To you antiwar protestors, a word: I can't believe you will convince significant numbers of people by saying war is evil, Iraq is not in breach, inspections are working, other countries are just as bad, the US just wants oil, and other things that are wrong or miss the point. What we need are more people to make the case that though Iraq is bad, though Iraq is in material breach, though insepctions are not working, though the Security Council has decided to disarm Iraq through other means if inspections do not work, that the case has not been made that the step after failed inspections is war. Emphasize that there must be another way, that, as Colin Powell said today, war must be a last resort, and that you are not convinced we have reached the last resort. Offer alternatives. Say there are steps between inspections and war.

Make that case, and you have more of a chance of making a difference, I think. Make that case, and you can convince people like me.

The Fine Print: The following comments are owned by whoever posted them. We are not responsible for them in any way.
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  • I read it, skimmed over it again, and then it hit me:

    "Not time to 'splain, let me sum up."
  • First of all, I do think that it's worth saying that other nations are just as bad, inspections may work (for certain value of "work"), and that it is just about oil.

    But if you don't buy all that, another point that could be made is simply that it is in our (the US's) own best interests to _not_ go to war, no matter what. To make this point successfully, I think it's simply necessary to show that the consequences of the war are worse than not going to war. The consequences of war would include _massive_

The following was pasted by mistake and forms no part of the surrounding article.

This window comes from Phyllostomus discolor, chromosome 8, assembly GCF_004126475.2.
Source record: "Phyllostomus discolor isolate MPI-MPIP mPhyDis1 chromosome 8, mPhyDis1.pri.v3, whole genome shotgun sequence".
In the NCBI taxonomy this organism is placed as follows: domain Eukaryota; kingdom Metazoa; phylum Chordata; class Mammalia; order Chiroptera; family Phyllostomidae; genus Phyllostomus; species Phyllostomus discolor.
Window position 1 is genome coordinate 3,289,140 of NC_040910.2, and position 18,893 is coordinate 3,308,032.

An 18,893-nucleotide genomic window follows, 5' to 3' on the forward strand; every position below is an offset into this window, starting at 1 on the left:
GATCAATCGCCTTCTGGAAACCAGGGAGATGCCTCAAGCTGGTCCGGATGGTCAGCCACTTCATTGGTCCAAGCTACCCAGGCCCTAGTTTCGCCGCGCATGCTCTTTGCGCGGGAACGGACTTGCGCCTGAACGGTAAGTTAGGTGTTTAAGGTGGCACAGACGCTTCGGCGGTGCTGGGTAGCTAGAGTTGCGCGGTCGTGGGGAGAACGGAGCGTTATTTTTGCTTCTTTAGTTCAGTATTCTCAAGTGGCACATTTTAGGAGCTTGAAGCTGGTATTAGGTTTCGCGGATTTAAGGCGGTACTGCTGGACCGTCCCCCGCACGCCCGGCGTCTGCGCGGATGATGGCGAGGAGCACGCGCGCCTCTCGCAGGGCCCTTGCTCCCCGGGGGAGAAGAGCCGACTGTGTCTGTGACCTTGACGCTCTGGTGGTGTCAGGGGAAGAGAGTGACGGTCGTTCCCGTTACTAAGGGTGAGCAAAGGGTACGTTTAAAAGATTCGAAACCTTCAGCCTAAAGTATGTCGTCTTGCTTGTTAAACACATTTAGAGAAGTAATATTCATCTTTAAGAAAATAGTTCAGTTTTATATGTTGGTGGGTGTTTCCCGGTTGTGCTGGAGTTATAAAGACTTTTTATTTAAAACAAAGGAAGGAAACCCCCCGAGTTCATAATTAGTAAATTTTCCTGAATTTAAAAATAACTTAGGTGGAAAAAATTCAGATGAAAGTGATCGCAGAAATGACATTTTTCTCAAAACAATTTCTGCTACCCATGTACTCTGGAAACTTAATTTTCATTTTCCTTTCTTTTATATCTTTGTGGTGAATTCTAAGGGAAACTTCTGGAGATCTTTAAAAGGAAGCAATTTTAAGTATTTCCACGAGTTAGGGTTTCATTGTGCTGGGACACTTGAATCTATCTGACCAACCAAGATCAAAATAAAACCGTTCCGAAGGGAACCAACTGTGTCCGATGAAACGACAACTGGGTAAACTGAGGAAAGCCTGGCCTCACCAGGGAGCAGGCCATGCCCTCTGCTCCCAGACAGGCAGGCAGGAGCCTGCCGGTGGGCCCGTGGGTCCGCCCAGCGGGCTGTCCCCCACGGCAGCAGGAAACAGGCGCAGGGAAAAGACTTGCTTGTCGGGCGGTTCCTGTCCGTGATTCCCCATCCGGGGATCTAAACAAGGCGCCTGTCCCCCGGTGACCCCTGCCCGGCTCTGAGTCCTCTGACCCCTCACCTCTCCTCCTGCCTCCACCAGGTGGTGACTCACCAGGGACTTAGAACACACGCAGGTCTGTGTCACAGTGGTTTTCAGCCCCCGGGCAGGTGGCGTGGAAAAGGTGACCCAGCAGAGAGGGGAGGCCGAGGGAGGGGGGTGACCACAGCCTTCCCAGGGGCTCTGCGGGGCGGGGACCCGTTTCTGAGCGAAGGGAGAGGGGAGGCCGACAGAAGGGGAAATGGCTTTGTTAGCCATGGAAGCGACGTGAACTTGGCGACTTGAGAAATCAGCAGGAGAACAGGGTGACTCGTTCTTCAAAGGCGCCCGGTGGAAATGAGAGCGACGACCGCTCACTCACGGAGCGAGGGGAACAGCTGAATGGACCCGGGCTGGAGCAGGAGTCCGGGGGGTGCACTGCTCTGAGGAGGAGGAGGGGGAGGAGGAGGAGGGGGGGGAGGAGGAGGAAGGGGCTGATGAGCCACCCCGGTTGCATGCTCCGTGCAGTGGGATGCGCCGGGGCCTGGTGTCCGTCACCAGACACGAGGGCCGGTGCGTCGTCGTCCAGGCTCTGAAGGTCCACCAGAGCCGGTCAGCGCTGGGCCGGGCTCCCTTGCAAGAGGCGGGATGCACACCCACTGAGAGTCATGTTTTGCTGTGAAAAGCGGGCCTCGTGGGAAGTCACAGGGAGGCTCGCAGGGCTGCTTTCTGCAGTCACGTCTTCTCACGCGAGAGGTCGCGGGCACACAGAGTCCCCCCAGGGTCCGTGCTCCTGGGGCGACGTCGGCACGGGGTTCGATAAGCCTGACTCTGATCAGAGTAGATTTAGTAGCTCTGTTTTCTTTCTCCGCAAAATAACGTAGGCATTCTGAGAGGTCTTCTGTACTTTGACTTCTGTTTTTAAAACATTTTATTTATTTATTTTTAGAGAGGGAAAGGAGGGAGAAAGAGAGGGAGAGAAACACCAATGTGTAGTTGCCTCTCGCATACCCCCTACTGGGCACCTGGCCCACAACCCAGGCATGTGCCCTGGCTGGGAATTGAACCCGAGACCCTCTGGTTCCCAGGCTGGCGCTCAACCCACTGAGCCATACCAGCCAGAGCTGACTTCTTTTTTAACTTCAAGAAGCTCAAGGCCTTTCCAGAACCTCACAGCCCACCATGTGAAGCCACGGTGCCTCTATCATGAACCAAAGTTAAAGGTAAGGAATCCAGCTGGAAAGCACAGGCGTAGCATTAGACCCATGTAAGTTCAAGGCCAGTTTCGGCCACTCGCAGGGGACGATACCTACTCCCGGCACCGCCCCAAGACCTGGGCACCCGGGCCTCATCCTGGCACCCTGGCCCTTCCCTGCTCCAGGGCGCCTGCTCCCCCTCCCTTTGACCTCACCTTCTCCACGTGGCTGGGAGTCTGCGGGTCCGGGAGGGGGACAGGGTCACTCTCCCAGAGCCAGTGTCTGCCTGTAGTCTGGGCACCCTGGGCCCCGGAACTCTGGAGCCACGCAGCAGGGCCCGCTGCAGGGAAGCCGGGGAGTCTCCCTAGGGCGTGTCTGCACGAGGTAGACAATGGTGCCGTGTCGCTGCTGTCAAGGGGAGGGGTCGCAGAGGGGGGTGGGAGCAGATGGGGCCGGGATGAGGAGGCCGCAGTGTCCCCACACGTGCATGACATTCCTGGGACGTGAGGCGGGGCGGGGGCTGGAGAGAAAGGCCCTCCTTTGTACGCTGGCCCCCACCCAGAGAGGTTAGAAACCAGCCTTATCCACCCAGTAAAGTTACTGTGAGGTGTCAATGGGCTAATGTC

• And you therefore will not convince very many people. You are not addressing, in any way, the primary issue of disarmament, the issue which has been the primary focus of the UN resolutions, the issue which is before our leaders. You will only convince those people who already tend to agree with you, which isn't very helpful to your cause.
      • My goal (and the goal of protests in general) is not to convince other people to think like me. The goal is to convince the current administration that there is a large segment of the population that doesn't support their endeavors to go to war.

        The latest polls (NYT/CBS) show the majority of Americans as unsupportive of military strikes without UN approval, and they show the majority of Americans supportive of more time for the inspectors. Bush has said repeatedly that he will gain the support of the A
        • The goal is to convince the current administration that there is a large segment of the population that doesn't support their endeavors to go to war.

          And, what do you hope to accomplish by that? Do you think lack of support will change their minds, that they will wake up and say, "Well, we know inspections failed and that Iraq is in material breach, but because a large segment of America -- that knows who Joe Millionaire is, but has never heard of Hans Blix -- thinks we need to continue with inspections,
      • First of all, I do think that it's worth saying that other nations are just as bad,
        inspections may work (for certain value of "work"),

      I see no reason to believe inspections will "work" for any value of the term. Inspections didn't work for the allies after WWI in Germany, the UNSCOM inspections in Iraq didn't work (nothing was turned up for years until Saddam's son-in-law defected and told us where all the weapons were), and they didn't work in North Korea.

      Well, if you in favor of delaying, dragging t